Aim: Glucagon-like peptide-1 receptor agonist (GLP-1RA) and insulin combination therapy is an effective treatment option for type 2 diabetes, but long-term data are lacking. The aim was to assess the long-term efficacy of the GLP-1RA liraglutide in subgroups by insulin use in the LEADER trial. Materials and Methods: LEADER assessed cardiovascular (CV) safety and efficacy of liraglutide (1.8 mg) versus placebo (plus standard of care therapy) in 9340 patients with type 2 diabetes and high risk of CV disease, for up to 5 years. We analyzed CV events, metabolic parameters and hypoglycaemia post hoc in three subgroups by baseline insulin use (basal-only insulin, other insulin or no insulin). Insulin was a non-random treatment allocation as part of standard of care therapy. Results: At baseline, 5171 (55%) patients were not receiving insulin, 3159 (34%) were receiving basal-only insulin and 1010 (11%) other insulins. Insulin users had a longer diabetes duration and slightly worse glycaemic control (HbA1c) than the no-insulin subgroup. Liraglutide reduced HbA1c and weight versus placebo in all three subgroups (P <.001), and severe hypoglycaemia rate in the basal-only insulin subgroup. The need for insulin was less with liraglutide. CV risk reduction with liraglutide was similar to the main trial results in the basal-only and no-insulin subgroups. Conclusions: In patients on insulin, liraglutide improved glycaemic control, weight and need for insulin versus placebo, for at least 36 months with no increased risk of severe hypoglycaemia, while maintaining CV safety/efficacy, supporting the combination of liraglutide and insulin for management of type 2 diabetes.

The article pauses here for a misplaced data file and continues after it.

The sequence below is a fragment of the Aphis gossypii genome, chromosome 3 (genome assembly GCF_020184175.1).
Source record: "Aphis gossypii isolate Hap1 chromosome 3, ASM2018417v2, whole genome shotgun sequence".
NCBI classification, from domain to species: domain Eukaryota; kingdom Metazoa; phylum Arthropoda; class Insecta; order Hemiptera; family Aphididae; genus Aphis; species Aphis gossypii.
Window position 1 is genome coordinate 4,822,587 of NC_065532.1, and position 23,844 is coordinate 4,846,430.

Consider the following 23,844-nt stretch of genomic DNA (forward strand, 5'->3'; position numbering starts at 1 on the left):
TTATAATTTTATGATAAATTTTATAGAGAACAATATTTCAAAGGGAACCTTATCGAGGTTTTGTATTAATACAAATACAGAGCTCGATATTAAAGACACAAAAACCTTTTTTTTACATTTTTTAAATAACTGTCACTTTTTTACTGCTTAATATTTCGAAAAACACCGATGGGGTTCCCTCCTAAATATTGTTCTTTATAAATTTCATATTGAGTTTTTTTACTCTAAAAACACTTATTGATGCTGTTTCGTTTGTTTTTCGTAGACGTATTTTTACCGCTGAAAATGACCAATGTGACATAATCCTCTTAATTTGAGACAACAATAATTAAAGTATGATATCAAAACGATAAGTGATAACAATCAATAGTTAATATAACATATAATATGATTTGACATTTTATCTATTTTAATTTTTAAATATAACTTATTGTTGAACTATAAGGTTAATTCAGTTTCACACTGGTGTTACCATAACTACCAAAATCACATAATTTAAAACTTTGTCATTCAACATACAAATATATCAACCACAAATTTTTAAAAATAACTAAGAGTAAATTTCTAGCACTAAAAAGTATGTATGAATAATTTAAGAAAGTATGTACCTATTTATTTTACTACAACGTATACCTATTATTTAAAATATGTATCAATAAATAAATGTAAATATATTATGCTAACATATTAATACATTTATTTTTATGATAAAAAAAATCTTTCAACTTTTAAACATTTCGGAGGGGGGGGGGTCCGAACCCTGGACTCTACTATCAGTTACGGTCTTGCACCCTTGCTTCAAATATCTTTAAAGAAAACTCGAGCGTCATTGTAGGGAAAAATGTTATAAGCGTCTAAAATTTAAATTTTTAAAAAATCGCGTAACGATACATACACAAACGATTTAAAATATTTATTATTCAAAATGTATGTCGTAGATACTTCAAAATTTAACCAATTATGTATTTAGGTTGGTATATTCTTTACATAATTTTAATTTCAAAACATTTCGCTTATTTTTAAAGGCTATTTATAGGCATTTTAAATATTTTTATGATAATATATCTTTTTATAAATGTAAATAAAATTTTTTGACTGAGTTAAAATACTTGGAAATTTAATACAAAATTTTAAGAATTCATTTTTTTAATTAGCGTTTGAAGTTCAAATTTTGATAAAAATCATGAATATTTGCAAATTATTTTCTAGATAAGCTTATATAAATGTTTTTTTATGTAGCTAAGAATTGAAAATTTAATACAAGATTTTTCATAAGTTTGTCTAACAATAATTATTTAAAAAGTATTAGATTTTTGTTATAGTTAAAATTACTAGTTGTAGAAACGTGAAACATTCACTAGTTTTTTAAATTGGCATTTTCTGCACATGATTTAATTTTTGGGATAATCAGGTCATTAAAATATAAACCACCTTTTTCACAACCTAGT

- glucagon-like peptide-1 analogue
- insulin analogues
- insulin therapy
- type 2 diabetes
ASJC Scopus subject areas
- Internal Medicine
- Endocrinology, Diabetes and Metabolism